Virginia's governors have long dealt with issues of race

We’ve not had a racial debacle like this -- involving a governor of Virginia -- in recent history.

Gov. Ralph Northam is embroiled in an issue that began with a photograph of a person in blackface and another in Ku Klux Klan attire on his 1984 medical school yearbook page. At first Northam apologized for the photograph and his association with it. The next day he retracted his statements, saying he was not involved in the photograph.

Now scores of political figures, Democrats and Republicans, have called for his resignation. Newspapers across Virginia also have editorially called for him to resign. They claimed Northam has lost his moral authority to govern and the trust of black Virginians who supported him.

In the past there have been other racial situations involving Virginia governors, but they occurred in the era of segregation and Massive Resistance, when there were few voices to call for censure, much less a resignation. The racial culture was different.

For example, Gov. J. Lindsay Almond Jr. (1958-1962), as court decrees came down for Virginia to integrate its public schools, remained adamant and did not “retreat from his unyielding stance on desegregation.” In fact, under Almond’s direction, several district schools were closed across the state when integration loomed.

On Jan. 19, 1959, the Virginia Supreme Court of Appeals overturned the school closing law and Almond immediately spoke, challenging the ruling and insisting the court order be appealed. “I will not yield to that which I know will be wrong and will destroy every rational semblances of public education,” he said.

Newspaper editorials across the state lamented the governor’s position and tactics. However, there were no calls for his resignation.

Another governor, Mills E. Godwin Jr., after being elected to the State Senate in 1952, became one of the leaders of Virginia’s “Massive Resistance” to integration. Later, however, he steered away from that extreme position held by Virginia’s U.S. Sen. Harry F. Byrd.

Godwin was elected Virginia governor twice: in 1965 as a Democrat and 1973 as a Republican. At those times and during his gubernatorial terms, there were few, if any, references to his segregation days because, again, the era was different than today. There were no calls for his resignation because of his previous positions.

Accolades, in fact, cited him as an education governor, who began the Virginia Community College System that focused on the state’s racial and social minorities. When he died in January 1999, there were mentions and discussions of his past when he “navigated a very dark period in American history,” as described several years ago by former Del. Rich Anderson of Prince William County.

Former Gov. L. Douglas Wilder, the nation’s first elected African-American governor, however, did not offer a tribute to Godwin when he died.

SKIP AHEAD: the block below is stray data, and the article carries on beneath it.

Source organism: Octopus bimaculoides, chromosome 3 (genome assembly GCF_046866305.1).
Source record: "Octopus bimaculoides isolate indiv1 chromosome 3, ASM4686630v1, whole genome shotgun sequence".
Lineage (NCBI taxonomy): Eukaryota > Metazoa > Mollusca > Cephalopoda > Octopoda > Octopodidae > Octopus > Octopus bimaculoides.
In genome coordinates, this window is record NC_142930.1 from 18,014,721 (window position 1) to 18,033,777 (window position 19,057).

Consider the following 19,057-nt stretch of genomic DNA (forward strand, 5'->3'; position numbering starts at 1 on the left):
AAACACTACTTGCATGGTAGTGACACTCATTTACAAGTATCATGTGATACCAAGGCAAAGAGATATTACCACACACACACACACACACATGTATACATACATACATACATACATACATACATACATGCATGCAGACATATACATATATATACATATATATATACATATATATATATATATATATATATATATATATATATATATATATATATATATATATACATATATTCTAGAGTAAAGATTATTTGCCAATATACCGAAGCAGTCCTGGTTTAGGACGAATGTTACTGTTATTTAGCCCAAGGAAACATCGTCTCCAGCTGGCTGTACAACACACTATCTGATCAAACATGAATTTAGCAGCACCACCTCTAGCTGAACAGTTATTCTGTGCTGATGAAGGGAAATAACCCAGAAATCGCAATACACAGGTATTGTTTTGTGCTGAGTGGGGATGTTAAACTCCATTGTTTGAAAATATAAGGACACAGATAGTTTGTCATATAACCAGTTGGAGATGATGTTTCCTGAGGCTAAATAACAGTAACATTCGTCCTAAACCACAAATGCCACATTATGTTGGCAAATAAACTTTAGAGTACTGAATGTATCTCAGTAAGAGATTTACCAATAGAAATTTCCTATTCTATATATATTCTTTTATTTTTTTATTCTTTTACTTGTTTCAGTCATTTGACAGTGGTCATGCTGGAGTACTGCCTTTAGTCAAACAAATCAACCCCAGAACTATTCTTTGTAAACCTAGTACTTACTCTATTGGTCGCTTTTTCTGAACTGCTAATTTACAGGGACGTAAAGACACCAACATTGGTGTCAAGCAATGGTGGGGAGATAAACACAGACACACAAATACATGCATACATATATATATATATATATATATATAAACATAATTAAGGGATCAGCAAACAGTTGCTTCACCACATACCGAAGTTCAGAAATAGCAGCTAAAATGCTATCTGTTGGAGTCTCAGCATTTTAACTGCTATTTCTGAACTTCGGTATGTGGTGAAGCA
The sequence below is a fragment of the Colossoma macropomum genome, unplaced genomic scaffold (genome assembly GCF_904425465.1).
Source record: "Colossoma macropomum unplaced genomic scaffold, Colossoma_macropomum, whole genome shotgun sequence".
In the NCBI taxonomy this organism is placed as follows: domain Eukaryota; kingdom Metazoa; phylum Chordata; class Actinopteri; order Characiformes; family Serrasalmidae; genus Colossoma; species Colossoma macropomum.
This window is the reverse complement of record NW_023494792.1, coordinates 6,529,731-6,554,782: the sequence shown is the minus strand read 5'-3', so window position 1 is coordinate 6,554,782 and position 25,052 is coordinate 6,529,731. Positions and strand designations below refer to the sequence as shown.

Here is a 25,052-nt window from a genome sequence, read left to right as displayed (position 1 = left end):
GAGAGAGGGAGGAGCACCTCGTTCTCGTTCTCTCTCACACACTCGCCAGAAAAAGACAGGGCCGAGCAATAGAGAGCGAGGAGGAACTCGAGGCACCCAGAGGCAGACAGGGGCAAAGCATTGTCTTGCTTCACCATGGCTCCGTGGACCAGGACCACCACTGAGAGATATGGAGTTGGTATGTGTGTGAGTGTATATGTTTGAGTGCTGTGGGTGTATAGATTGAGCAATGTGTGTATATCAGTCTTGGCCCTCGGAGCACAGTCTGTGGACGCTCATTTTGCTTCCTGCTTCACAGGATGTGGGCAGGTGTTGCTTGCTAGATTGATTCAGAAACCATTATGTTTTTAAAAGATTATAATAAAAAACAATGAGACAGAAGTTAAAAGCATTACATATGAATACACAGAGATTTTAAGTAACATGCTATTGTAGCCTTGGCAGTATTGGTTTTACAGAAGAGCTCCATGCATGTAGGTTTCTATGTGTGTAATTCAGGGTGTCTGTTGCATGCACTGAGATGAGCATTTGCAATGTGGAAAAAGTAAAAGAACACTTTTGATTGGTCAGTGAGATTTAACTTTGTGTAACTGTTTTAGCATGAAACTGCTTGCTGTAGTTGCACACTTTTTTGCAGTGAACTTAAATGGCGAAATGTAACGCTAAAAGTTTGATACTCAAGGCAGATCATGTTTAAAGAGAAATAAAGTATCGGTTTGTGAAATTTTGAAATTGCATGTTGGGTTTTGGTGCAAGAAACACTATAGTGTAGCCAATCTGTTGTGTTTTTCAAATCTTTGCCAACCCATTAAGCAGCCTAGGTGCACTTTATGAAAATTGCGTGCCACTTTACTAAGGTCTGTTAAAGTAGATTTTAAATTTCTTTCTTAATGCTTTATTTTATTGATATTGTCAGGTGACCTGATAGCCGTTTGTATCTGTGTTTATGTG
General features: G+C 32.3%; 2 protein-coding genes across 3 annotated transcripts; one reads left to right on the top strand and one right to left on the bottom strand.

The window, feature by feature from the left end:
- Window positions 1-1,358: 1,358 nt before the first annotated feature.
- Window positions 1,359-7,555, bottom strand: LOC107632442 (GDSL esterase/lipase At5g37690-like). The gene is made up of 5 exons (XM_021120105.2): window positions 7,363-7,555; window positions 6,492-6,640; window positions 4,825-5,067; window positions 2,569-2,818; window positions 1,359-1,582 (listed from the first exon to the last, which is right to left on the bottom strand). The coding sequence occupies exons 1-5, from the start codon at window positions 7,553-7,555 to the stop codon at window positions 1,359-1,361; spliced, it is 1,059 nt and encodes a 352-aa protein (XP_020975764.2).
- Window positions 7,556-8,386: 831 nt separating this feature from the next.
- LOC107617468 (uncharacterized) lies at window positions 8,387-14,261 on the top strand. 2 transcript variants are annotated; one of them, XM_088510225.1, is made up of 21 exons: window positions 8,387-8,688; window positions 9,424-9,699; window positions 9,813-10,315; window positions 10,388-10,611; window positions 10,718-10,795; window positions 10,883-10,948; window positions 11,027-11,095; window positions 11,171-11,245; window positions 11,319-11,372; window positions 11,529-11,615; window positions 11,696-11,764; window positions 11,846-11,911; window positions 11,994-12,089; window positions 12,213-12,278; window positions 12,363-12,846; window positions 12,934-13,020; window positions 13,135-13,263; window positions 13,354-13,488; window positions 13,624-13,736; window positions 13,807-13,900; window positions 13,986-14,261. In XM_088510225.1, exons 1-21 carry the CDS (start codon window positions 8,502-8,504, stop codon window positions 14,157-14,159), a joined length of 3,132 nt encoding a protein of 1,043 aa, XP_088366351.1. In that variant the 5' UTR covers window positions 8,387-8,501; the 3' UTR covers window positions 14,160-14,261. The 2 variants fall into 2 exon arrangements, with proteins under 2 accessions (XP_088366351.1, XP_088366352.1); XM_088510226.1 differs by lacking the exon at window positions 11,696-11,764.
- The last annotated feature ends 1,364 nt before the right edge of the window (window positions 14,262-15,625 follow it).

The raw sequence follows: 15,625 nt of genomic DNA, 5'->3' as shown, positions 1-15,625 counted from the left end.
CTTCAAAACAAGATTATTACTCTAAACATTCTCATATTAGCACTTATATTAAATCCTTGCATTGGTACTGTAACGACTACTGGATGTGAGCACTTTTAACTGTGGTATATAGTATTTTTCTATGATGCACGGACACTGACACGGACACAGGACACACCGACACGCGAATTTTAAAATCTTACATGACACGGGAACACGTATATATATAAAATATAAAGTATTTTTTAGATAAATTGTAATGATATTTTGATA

Rather, he said, “I think that it is fair to state that in Mills Godwin’s Virginia, neither I, nor anyone who looked like me, could ever have been elected governor. The man who some say now should be remembered as the ‘education governor’ proposed to and indeed did, close the schools in some parts of Virginia rather than to allow equal education for all. Just how many people of both races were permanently damaged in the process is undetermined.”

Two other Virginia Governors, Thomas B. Stanley (1954-1958) and Albertis S. Harrison Jr. (1962-1966), also were involved in the era of Massive Resistance challenges.

It was Stanley who, taking leadership from Sen. Byrd, created the Stanley Plan, adopted by the legislature in an attempt to evade court decisions against segregation. The 13 statutes included pupil assignment to maintain racially segregated schools; automatic closure of public schools that racially integrated; funding cut offs; and tuition grants to all school students in closed schools that were to integrate.

As governor and earlier as state attorney general, Harrison made the last stand against racial integration. But that was the way it was in Virginia in those days.

Ultimately, closed schools were reopened and integration slowly spread throughout the commonwealth. The famed “separate but equal” notion was proved to be a fallacy.

The racial climate of Virginia has improved greatly since those years, but as Gov. Wilder pointed out years ago and most recently with Gov. Northam, the climate is not without its violent storms.

Kale, a long-time Williamsburg area resident and contributor to the Gazette, is a former journalist and historian who has written several books on local history.

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